The black squares in Fig. 4(d) show a measurement of the frequency-dependent loss of the LMA fiber, obtained by analysis of the full spectra of the transmitted THz pulses at different propagation lengths. For comparison, the gray line shows the bulk loss of Topas®. At low frequencies the propagation loss increases steeply, most probably due to loss of confinement. At high frequencies the loss also increases due to a combination of increasing material loss and increased sensitivity towards scattering and microbend losses. Interestingly, the region between 0.4 and 0.6 THz displays a significantly lower propagation loss than in bulk Topas®. Several effects may contribute to this very low loss. Firstly, in spite of the confinement of the propagating mode to the solid core of the fiber, a significant portion of the field still propagates in the lossless air regions near the core, and hence an effective loss lower than the bulk value can be observed. Secondly, we expect scattering losses due to interface roughness in the airhole structure of the drawn fiber to be negligible due to the long wavelength of the light and the smooth appearance of the airholes. Thirdly, we note that the bulk loss measurement was carried out on a segment of a preform. The effect of the draw process on the optical properties of Topas in the THz range has not yet been investigated.
5. Measurement of modal profiles
The modal structure of the THz field propagating through the fibers was measured directly at the end facet of the fiber using a near-field probe [27, 4]. Figures 5(a) and 5(b) show the measured electric field distribution on a linear scale in the central region of the LMA fiber at 0.2 THz and at 1.0 THz, normalized to the peak of the electric field at the center of the distribution. Figures 5(c) and 5(d) show the corresponding field distribution in the SMA fiber.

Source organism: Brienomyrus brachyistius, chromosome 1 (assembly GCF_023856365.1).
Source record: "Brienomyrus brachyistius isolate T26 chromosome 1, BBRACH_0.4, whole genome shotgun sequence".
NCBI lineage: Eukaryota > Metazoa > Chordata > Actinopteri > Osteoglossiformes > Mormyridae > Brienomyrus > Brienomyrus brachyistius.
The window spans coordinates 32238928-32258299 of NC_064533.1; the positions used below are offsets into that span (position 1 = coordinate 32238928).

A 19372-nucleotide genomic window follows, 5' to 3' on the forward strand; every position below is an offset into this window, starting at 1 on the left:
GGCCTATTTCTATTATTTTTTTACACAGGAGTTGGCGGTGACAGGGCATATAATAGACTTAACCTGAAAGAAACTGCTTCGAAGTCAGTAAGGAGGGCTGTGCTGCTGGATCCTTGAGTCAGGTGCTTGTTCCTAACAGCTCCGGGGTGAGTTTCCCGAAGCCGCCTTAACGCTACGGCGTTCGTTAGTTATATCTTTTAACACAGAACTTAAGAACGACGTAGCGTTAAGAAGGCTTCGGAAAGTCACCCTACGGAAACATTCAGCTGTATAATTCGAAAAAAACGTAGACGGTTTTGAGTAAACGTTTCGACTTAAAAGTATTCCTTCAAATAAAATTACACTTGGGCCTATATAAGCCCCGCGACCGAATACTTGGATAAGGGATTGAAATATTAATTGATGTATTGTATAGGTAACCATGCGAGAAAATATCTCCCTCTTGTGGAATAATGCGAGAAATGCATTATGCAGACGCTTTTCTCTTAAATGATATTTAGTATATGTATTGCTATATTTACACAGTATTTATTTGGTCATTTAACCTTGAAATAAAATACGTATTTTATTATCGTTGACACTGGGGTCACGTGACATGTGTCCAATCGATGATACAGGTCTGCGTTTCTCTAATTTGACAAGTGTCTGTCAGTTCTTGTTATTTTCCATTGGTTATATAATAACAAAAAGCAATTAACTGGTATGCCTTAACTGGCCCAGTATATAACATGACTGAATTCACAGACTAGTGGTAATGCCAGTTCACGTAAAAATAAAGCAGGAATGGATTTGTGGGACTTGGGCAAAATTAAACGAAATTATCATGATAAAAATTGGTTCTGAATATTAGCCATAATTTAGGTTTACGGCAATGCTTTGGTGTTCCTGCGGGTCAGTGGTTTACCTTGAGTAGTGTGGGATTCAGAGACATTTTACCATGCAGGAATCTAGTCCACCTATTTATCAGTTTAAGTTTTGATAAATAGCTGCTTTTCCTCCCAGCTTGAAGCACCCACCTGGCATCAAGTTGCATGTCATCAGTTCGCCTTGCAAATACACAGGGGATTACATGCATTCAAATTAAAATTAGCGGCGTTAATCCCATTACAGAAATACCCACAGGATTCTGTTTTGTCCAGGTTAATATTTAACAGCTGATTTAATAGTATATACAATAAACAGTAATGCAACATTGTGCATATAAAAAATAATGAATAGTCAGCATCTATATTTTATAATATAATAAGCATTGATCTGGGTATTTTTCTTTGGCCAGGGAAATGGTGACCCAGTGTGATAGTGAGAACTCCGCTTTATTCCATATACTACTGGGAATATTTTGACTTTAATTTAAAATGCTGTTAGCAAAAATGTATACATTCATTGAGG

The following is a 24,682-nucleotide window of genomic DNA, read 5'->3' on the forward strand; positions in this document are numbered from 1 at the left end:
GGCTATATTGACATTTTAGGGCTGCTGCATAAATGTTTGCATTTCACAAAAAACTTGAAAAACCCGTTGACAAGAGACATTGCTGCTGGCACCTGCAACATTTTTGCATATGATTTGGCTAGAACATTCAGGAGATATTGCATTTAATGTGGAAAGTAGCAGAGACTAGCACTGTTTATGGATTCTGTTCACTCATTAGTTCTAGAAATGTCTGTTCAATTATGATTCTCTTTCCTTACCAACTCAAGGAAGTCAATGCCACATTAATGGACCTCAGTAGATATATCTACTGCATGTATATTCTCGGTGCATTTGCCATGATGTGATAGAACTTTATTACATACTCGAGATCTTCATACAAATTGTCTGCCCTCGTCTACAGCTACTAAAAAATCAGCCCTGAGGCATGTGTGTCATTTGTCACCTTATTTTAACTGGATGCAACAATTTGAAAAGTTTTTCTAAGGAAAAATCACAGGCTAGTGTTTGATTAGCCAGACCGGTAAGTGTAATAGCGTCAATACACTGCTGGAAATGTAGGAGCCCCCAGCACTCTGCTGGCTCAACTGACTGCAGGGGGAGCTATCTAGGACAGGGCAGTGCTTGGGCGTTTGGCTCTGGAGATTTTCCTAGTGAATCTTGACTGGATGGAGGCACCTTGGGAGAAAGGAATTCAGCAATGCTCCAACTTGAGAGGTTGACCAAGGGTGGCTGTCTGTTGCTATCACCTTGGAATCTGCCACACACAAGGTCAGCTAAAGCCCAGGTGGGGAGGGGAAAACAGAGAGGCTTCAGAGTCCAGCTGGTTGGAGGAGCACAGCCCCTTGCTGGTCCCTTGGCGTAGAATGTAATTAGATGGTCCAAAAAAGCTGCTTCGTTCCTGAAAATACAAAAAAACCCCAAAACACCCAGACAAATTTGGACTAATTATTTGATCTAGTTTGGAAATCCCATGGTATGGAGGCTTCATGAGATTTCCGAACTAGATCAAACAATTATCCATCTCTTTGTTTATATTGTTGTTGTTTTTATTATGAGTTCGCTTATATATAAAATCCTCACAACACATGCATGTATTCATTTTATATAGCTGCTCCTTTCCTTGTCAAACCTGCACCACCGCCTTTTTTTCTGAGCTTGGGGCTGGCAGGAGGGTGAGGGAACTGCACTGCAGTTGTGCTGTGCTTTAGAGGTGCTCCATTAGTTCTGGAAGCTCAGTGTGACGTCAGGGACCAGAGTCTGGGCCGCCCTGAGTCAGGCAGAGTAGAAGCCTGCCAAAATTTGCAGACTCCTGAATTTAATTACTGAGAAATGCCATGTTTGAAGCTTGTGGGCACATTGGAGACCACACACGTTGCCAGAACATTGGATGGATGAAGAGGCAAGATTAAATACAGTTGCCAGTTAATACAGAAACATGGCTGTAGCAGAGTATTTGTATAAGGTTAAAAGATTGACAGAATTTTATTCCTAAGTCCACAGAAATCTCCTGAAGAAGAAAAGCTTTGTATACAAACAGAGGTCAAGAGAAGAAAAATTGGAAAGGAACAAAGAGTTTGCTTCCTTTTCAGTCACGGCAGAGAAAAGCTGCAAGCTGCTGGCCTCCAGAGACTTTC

At 1.0 THz the field is significantly more concentrated in the SMA fiber than in the LMA fiber, as expected from the modal calculations shown in Fig. 2. In general the agreement between the simulated and measured mode profiles is good. Note that the orientation of the fibers in Fig. 5 is rotated 30° with respect to the modal profiles in Fig. 2.
At 0.2 THz, on the other hand, the confinement of the mode is stronger in the LMA fiber than in the SMA fiber. We believe that the larger mode area at 0.2 THz in the SMA fiber is the experimental observation of the onset of guided propagation in a microporous environment, as predicted by simulations by Hassani et al. [6, 7] and Atakaramians et al. [8, 9]. At 0.2 THz (1500 μm wavelength) the hole diameter of 250 μm is 6 times smaller than the wavelength. The porosity of the SMA fiber is 28% , and hence the SMA fiber cross section becomes similar to a microporous environment. This similarity breaks down in the LMA fiber with its smaller porosity of 8%, and also at higher frequencies in both fiber types. In these situations the solid core of the photonic crystal structure acts as the guiding element, as evident from Fig. 5.